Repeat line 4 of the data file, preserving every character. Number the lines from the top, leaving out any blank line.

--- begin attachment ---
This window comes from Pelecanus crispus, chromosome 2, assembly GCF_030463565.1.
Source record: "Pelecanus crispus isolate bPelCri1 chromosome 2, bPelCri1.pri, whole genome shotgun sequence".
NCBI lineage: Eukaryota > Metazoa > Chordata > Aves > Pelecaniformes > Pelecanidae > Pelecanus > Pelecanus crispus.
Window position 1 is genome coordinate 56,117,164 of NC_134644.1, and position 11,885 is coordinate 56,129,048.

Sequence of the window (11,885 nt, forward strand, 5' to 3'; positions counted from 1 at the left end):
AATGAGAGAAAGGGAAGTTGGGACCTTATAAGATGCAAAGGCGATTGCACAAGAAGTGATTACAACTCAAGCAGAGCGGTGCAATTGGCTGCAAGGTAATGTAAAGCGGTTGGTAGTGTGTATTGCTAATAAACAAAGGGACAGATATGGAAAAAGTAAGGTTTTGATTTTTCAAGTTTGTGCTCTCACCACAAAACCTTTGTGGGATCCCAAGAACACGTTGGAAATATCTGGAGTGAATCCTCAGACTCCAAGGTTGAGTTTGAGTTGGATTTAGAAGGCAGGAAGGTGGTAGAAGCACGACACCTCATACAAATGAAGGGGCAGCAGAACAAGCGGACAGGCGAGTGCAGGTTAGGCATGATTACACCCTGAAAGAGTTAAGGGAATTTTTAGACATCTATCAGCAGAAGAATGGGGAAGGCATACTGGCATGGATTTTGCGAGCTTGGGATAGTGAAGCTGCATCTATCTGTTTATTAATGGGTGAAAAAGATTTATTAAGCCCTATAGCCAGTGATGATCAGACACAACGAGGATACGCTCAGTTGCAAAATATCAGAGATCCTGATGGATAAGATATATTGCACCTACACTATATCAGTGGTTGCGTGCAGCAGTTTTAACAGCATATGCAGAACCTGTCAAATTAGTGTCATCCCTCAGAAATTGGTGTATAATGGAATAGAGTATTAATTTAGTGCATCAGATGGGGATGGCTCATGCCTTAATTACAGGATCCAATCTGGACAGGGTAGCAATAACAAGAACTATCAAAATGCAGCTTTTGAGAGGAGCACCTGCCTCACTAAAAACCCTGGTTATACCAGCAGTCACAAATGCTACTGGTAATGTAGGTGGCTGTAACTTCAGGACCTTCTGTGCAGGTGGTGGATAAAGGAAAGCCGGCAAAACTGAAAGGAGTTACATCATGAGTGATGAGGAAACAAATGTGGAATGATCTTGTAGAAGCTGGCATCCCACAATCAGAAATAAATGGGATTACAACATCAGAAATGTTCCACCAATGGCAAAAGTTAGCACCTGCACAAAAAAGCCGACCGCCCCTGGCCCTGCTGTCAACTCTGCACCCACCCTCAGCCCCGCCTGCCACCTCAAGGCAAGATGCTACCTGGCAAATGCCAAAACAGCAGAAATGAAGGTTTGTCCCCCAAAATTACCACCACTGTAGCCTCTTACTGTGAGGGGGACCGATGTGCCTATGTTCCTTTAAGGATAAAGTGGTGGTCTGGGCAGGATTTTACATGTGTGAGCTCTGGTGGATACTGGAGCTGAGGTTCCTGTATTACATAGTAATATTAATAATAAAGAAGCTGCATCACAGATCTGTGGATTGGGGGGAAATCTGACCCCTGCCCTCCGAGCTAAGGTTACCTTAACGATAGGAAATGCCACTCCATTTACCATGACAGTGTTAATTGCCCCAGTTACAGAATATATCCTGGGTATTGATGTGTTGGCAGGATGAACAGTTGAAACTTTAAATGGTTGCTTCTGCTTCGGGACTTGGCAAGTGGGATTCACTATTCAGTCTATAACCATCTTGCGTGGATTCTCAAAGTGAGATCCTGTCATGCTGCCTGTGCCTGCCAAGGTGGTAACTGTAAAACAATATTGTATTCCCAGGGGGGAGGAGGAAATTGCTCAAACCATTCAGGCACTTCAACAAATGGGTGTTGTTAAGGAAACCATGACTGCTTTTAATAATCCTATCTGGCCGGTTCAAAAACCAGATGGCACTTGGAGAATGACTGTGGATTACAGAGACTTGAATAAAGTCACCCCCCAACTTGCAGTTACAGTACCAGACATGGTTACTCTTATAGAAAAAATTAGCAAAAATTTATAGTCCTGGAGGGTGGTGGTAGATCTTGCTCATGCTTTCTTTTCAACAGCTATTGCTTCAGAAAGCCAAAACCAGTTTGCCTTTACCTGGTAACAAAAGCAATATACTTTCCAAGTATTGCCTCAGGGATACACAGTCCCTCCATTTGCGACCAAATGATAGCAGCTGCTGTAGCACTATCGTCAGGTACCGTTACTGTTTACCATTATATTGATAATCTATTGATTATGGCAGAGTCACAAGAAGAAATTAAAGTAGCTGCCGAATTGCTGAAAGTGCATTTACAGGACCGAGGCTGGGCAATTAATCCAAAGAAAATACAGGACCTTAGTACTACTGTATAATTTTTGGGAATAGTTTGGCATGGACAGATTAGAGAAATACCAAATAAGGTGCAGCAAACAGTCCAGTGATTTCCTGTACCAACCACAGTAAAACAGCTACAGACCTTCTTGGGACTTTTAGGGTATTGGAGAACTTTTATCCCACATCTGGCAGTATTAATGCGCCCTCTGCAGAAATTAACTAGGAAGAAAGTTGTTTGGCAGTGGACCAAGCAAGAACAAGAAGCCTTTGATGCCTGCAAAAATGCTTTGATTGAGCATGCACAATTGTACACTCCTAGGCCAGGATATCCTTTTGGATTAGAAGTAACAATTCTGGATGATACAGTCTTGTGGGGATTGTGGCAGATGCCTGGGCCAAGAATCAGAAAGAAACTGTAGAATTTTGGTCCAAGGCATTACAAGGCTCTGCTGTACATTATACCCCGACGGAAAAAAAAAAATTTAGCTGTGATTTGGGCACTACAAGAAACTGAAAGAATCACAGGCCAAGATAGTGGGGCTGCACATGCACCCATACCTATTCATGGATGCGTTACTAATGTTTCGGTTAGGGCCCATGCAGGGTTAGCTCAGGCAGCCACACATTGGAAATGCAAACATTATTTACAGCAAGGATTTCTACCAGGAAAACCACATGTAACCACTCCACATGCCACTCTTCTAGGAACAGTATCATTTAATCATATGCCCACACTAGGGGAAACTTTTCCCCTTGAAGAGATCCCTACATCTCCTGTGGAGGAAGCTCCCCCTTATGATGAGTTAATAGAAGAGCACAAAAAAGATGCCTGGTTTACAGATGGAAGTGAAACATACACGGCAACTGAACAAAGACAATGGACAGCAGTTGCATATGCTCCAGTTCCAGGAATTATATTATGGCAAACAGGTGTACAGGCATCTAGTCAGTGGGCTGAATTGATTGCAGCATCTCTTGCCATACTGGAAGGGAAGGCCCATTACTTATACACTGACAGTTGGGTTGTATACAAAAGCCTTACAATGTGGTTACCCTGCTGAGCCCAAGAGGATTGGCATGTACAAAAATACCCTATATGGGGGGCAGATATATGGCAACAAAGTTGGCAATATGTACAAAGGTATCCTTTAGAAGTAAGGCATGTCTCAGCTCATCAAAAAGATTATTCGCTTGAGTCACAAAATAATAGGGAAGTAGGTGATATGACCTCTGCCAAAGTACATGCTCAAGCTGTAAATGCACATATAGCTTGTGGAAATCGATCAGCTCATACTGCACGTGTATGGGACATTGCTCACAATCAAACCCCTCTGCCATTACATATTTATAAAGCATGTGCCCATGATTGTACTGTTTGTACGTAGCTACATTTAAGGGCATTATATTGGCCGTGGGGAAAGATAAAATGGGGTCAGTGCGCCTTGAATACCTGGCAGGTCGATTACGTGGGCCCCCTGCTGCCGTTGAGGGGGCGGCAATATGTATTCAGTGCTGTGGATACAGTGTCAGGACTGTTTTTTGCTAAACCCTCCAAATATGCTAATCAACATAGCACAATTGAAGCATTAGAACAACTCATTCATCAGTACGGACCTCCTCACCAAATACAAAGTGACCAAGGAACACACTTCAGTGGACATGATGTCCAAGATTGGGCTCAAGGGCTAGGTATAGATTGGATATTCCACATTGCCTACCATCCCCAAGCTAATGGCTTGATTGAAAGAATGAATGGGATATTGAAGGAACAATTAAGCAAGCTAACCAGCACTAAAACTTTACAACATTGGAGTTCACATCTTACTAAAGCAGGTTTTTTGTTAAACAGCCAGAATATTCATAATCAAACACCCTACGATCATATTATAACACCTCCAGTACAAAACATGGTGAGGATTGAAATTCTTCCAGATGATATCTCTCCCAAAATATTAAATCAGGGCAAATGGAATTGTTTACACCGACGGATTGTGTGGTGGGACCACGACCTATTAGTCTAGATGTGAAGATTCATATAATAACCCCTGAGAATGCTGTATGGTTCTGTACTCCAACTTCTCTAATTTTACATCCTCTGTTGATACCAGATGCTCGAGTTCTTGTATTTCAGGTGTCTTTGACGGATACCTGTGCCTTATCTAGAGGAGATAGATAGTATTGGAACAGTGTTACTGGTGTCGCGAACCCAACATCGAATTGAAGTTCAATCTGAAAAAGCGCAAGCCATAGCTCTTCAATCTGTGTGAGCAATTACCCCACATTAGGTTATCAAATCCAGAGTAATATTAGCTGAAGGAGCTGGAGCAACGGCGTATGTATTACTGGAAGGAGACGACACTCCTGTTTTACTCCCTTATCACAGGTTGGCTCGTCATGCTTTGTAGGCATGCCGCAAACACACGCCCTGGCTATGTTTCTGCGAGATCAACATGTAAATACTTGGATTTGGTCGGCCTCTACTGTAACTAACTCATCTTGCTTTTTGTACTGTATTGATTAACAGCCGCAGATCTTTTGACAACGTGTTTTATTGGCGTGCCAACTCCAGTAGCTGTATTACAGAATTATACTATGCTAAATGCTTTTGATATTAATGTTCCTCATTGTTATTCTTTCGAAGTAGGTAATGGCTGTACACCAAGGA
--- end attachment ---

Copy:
Window position 1 is genome coordinate 56,117,164 of NC_134644.1, and position 11,885 is coordinate 56,129,048.